Following last week's brief insight into the questionable marketing minds behind Pepsi's latest campaign (and its subsequent, just-as-quick yanking from the air), I got to thinking about fashion’s newest trend: Faux Activism.
Our answer to the rise of social media clicktivism is similarly ineffective and just as annoying. Tees emblazoned with the vague statement of "feminist" in order to generate attention at fashion week, or regrams of various Emma Watson quotes to rake in likes on Instagram, currently pepper my feed on the reg.
It’s not only ridiculous to think a tee can effect change, it's downright insulting.
A far cry from House of Riot's provocative cries of 'Shameless Slut' and 'Some Girls <3 Cunt', a cheap tee proffered from Topshop's logo section emblazoned with the generic statement of 'feminist' hits the mark with about the same potency as Kendall Jenner channelling Black Lives Matter activists by handing riot police a Pepsi.
It doesn't mean anything, and it was generated solely for a guaranteed universal nod of agreement.
Yes! Feminism is good! Clap at the fashionista who has no real connection to what they stand for! But just like Pepsi, I fear many of these women are headed for dangerous, casually offensive waters.
Just like the people who wear band tees in selfie photoshoots probably haven’t ever seen the band in question, people who wear generic ‘feminist’ tees are likely to have no experience with being on the outer. These are by-and-large privileged women who are invited to fashion week, are mostly thin and white, and likely get paid for promoted posts on their curated feeds.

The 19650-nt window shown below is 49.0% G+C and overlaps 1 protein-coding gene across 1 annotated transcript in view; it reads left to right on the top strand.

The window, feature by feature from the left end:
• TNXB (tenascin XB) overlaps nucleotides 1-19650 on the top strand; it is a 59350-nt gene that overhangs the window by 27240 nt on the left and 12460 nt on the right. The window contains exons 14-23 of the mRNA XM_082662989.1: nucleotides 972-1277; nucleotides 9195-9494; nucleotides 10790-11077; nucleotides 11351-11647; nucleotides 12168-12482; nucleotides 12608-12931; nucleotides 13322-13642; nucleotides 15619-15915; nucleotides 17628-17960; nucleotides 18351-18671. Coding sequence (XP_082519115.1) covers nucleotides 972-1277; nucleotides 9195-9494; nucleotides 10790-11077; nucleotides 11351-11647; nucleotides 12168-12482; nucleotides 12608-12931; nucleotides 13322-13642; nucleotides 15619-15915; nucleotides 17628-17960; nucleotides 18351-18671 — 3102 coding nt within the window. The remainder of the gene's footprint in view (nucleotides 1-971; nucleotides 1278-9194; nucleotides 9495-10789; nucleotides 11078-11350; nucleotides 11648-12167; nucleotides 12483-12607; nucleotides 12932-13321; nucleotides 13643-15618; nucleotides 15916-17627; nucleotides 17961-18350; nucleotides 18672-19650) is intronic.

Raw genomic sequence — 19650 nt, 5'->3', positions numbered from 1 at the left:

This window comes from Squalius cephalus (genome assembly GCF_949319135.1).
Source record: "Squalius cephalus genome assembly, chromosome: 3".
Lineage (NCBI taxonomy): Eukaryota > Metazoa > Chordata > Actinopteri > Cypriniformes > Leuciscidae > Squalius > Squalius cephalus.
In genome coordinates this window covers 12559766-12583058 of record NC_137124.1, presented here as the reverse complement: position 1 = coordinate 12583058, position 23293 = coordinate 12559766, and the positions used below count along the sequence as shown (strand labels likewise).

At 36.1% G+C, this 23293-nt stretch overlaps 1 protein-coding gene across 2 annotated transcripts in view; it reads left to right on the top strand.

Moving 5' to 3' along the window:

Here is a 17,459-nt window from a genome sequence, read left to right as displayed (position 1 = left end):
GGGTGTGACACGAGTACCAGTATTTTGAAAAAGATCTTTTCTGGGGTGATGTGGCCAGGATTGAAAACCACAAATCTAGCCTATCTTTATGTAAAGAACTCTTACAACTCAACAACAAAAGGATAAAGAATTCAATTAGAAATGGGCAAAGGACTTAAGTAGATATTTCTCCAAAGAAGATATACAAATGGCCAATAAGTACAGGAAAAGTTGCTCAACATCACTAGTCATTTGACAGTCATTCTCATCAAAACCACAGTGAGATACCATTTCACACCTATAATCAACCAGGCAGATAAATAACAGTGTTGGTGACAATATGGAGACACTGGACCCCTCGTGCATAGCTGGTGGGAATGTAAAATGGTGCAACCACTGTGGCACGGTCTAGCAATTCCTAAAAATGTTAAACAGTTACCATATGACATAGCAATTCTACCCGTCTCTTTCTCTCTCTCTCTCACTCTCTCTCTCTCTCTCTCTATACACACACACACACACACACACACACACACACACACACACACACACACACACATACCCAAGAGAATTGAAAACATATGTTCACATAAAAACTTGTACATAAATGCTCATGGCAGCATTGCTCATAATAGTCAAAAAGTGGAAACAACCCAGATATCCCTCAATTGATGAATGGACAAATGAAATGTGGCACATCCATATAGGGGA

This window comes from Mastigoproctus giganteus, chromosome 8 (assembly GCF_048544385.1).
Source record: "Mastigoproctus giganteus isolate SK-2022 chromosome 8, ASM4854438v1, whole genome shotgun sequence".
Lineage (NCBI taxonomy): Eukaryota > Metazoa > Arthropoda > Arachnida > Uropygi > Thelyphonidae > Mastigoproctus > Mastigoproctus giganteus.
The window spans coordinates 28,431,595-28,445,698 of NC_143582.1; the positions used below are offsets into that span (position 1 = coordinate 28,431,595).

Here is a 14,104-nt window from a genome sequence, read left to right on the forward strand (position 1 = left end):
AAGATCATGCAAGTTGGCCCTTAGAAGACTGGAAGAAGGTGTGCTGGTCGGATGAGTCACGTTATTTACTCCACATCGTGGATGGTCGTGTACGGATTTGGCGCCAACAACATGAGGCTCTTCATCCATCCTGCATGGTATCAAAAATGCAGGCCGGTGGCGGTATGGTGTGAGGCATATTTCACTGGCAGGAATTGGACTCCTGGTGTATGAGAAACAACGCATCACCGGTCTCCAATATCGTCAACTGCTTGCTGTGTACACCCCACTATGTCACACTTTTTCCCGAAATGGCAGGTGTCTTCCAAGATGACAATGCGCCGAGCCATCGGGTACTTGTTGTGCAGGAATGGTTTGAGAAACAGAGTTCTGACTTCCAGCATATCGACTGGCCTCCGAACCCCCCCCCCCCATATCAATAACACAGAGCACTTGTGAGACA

These are not women who have felt the brunt of sexist workplace attitudes, as they work in an industry that is mainly made up of females. And the sexist attitudes that allow models to put their health at risk in order to be thin (because, didn’t you know, thin = beautiful)? Yeah, the mainly-female industry doesn’t do a damn thing about it. But they ARE wearing that T-shirt tho!
These women make their money from being, or promoting, heteronormal, accepted versions of the female identity. The influencers who whack on a ‘feminist’ tee for fash most likely work for themselves, far from the male-heavy boardroom, or the women at risk of being made redundant on maternity leave, or the sexist overtones of a denied request for a raise.
Feminism isn’t about being photographed in an attempt to appear three dimensional or ‘deep’. Feminism is about battling your way through the glass ceiling after endless, bitter rejections – and once you’re there, hiring other women and supporting their careers so that they have it better than you did.
Feminism is about protesting loudly and messily when politicians put women’s rights at risk, when they promote heteronormal policies or refuse to make equal pay law.
After all, the appalling reality of one woman a week being murdered by their partner in Australia due to domestic violence crime isn’t fashionable at all.
Feminism isn’t fashion, it’s a daily battle. Feminism isn’t a trend, it’s a way of life. Equality certainly can’t be achieved by wearing a fucking T-shirt to fash week.
And don’t even get me started on the guys who wear them…
Follow Bianca’s journey through the minefield of terrible trends that don’t mean anything over at @_thesecondrow.